Indeed, one well-timed double up and suddenly Lamb rockets into third place, so he's right in the thick of things, sitting on over 20 big blinds. Look for this come-from-behind story to become the talk of the summer.

I like John Hesp as the runner-up. The Chris Moneymaker of 2017, John Hesp's Cinderella run to the final table has poker fans swooning the world over. With a huge chip stack, just behind Blumstein, look for Hesp to keep playing his instincts and continue the run into heads-up play. While a Hesp win would be purely magical, you can only lock lightning in a bottle for so long. For that same reason, the short break – rather than a months-long wait until November – will serve Hesp best of all the remaining players. I'll be pulling for him to win, but I expect a Davin Moon-like second place finish from the "people's champion."

Blumstein will ride his chip lead into third place. He'll either be outplayed at the point by Lamb or fall victim to Hesp's run-good. Saout will either be first or second to bust, likely via a cooler. The other candidate likely to bust first will be Sinclair. Having sat atop or near the top of the chip counts for so long and suddenly finding himself so short will haunt the Englishman, who I can unfortunately foresee punting off what's left of his stack with an ill-timed bluff. Piccioli, Salas, Pollak and Ott have all made very respectable showings in the Main Event, and will have nothing to be ashamed of as they each fall in 7th-4th places, respectively.

Haley Hintze, contributing editor, Flushdraw
There are compelling reasons to cite for virtually every one of this year's final nine. For example, chalk talks: Scott Blumstein has demonstrable skills and the stats, with a big lead over seven of the eight other players.

Amateur John Hesp has a hidden advantage – or rather, a non-DISadvantage – in that his professional opponents only have a couple of days, rather than months, to try to find leaks and tells in his game. The demise of the "November Nine" levels the table a bit in that respect.

Saout and Lamb have been in this spot before, so they both know how to handle the moment. Pollak is far more experienced than U.S. audiences realize, so he might be underrated a bit. Along that line, Sinclair and Ott have virtually no tourney success prior to this, but both have background stories that show there's more to their game.

Sinclair, in particular, has been getting training for some time from Phil Gruissem and Anton Morgenstern. At some point, one has to rely on a gut hunch, and for me, I think this year Antoine Saout is going to rise from the short stacks to claim the bracelet.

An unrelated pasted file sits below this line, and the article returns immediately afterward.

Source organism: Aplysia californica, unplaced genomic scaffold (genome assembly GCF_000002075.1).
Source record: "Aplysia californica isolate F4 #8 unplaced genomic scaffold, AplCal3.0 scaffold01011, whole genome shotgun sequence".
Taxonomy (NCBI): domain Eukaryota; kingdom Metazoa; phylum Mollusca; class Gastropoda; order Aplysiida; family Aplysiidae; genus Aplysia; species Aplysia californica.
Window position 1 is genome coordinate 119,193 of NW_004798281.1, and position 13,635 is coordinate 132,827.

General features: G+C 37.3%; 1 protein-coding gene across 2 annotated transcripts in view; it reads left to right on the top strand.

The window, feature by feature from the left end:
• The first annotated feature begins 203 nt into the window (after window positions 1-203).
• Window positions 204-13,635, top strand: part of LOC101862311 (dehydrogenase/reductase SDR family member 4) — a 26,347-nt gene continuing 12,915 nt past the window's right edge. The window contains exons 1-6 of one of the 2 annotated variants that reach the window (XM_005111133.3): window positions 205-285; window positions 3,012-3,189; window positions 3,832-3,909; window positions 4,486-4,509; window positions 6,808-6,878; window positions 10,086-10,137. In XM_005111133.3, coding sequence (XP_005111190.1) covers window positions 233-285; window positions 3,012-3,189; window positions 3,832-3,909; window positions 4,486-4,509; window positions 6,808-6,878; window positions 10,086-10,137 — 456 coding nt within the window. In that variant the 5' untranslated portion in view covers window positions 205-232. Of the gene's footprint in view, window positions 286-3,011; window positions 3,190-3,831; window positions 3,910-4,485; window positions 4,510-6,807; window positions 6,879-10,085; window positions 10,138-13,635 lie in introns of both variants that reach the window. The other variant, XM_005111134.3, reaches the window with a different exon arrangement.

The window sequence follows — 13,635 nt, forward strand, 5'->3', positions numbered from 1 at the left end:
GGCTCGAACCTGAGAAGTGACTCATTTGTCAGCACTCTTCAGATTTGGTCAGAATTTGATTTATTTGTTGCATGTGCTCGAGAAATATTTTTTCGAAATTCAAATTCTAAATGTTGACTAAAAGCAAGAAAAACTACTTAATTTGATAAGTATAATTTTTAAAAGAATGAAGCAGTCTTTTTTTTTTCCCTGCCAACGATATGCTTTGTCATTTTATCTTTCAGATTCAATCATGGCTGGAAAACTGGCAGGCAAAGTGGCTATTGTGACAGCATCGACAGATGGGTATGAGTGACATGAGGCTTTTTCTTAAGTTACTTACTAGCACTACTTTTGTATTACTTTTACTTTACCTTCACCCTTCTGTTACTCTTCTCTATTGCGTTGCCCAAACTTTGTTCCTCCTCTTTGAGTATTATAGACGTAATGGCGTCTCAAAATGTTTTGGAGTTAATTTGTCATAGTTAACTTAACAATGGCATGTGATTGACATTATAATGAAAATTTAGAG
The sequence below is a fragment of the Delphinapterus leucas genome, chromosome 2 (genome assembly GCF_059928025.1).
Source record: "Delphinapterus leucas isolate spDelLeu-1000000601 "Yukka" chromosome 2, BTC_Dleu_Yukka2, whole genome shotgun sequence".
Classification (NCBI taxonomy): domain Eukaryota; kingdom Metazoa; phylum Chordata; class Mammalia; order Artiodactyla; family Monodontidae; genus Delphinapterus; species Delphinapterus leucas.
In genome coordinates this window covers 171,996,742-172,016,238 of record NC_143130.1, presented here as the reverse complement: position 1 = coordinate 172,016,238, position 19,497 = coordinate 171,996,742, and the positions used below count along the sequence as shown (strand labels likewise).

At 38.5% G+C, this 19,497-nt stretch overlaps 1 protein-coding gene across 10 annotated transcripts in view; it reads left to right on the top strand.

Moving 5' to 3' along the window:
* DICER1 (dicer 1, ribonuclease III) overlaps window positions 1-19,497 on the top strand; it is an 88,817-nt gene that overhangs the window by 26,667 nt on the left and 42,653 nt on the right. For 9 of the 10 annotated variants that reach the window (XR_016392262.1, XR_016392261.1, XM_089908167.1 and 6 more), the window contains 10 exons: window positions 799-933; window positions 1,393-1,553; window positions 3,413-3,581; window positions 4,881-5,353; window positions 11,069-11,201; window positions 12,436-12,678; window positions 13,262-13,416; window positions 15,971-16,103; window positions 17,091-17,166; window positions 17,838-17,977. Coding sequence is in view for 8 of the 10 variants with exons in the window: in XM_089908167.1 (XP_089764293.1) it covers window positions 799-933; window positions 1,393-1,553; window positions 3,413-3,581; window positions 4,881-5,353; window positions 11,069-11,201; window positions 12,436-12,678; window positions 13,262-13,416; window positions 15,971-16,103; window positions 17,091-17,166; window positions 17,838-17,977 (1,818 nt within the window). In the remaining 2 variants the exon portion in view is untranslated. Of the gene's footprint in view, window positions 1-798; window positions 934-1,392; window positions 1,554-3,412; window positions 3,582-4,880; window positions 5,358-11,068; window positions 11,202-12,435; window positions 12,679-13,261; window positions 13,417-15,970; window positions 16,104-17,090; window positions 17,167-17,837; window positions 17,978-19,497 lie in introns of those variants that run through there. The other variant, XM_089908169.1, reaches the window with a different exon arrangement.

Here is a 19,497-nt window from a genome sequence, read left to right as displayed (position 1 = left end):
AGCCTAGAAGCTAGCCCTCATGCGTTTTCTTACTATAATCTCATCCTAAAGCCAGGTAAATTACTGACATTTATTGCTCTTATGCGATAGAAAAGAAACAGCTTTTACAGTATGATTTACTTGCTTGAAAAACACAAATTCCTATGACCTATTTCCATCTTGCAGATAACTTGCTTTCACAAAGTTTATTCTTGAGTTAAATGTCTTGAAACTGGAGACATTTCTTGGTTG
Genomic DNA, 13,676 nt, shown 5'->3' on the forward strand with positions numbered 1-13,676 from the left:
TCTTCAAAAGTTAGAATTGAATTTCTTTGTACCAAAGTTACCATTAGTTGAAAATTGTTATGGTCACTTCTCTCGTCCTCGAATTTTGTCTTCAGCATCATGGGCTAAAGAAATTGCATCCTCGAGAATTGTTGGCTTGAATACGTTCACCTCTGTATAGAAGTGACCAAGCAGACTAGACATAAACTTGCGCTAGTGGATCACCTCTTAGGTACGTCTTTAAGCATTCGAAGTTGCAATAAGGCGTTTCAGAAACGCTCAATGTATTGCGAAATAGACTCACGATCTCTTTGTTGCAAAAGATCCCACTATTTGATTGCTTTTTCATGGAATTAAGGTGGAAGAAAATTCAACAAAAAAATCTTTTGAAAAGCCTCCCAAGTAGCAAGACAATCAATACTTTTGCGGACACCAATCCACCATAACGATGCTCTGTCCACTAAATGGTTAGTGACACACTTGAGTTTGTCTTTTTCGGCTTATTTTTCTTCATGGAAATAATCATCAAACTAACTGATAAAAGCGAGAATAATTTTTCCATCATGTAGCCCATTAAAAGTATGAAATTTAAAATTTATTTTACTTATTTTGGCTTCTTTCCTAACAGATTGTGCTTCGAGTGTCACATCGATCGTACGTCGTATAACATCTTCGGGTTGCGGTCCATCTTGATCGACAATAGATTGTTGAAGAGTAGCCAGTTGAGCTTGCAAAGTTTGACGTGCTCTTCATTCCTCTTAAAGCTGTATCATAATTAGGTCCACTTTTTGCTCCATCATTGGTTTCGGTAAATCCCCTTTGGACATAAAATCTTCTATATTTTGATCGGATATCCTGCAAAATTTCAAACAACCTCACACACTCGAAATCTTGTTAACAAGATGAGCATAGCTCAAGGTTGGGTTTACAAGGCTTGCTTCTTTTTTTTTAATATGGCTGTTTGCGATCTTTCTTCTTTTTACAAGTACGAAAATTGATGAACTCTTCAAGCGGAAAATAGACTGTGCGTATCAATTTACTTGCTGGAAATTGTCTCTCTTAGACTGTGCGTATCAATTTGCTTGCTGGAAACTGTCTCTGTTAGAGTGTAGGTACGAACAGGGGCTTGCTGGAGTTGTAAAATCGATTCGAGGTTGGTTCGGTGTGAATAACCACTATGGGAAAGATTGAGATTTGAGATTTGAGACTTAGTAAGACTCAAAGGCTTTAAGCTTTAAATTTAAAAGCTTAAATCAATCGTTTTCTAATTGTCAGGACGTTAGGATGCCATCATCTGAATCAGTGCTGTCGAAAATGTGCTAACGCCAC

Tadas Peckaitis

Tadas Peckaitis

Vin Narayanan, former Editor-in-Chief of Casino City, who covered 10 WSOP Main Events
Before I make my predictions, let's talk about Ben Lamb. Lamb is the best player at the table. Lamb is a classy guy. A Lamb Main Event victory would be good for poker. But Lamb is not going to win. Much like Phil Ivey in 2009, players are not going to tangle with Lamb unless they have the goods. This will make it tough for Lamb, the shortest stack at the table, to pick up chips. I see a seventh-place finish in his future.

As for the winner of this year's Main Event, I'm drawing more inspiration from the 2009 final table. I firmly believe if the 2009 tournament had been played under today's format, Darvin Moon would have won the Main Event instead of Joe Cada. In July of 2009, Moon was an unstoppable force – hoovering up chips while his opponents just watched in despair. Everything Moon did turned into gold and he entered final-table action with about 30 percent of the chips in play. The amateur was running over the field. And then came the November Nine. The pause in play gave his competitors a chance to catch their breath and strategize. Moon's chip lead was enough to get him to second place. But the break in momentum slowed him down and cost him the championship.

This year, two players are competing for the role of Moon – Scott Blumstein (97,250,000) and John Hesp (85,700,000). The two control about 51% of the chips in play. Hesp is a 64-year-old amateur from England (Moon was an amateur as well), while Blumstein is a poker grinder from New Jersey who is finishing in the money for the first time in his WSOP career. Of the two, I like Blumstein a tad more. I think his experience as a grinder will serve him well at this final table. And his momentum is real.

As for second place, I'm continuing with the 2009 theme. In 2009, Antoine Saout parlayed the second-smallest stack at the final table into a third-place finish. This year, he has the third-smallest stack at the table. He's also not afraid of the moment. So let's move him up one spot and give him the second-place finish.

Gary Trask, Casino City Managing Editor
I'm going with Pollak to win, Blumstein to place and Piccioli as the "sleeper" pick. For my full analysis and answers to the most pressing questions about this year's WSOP Main Event final table, click here.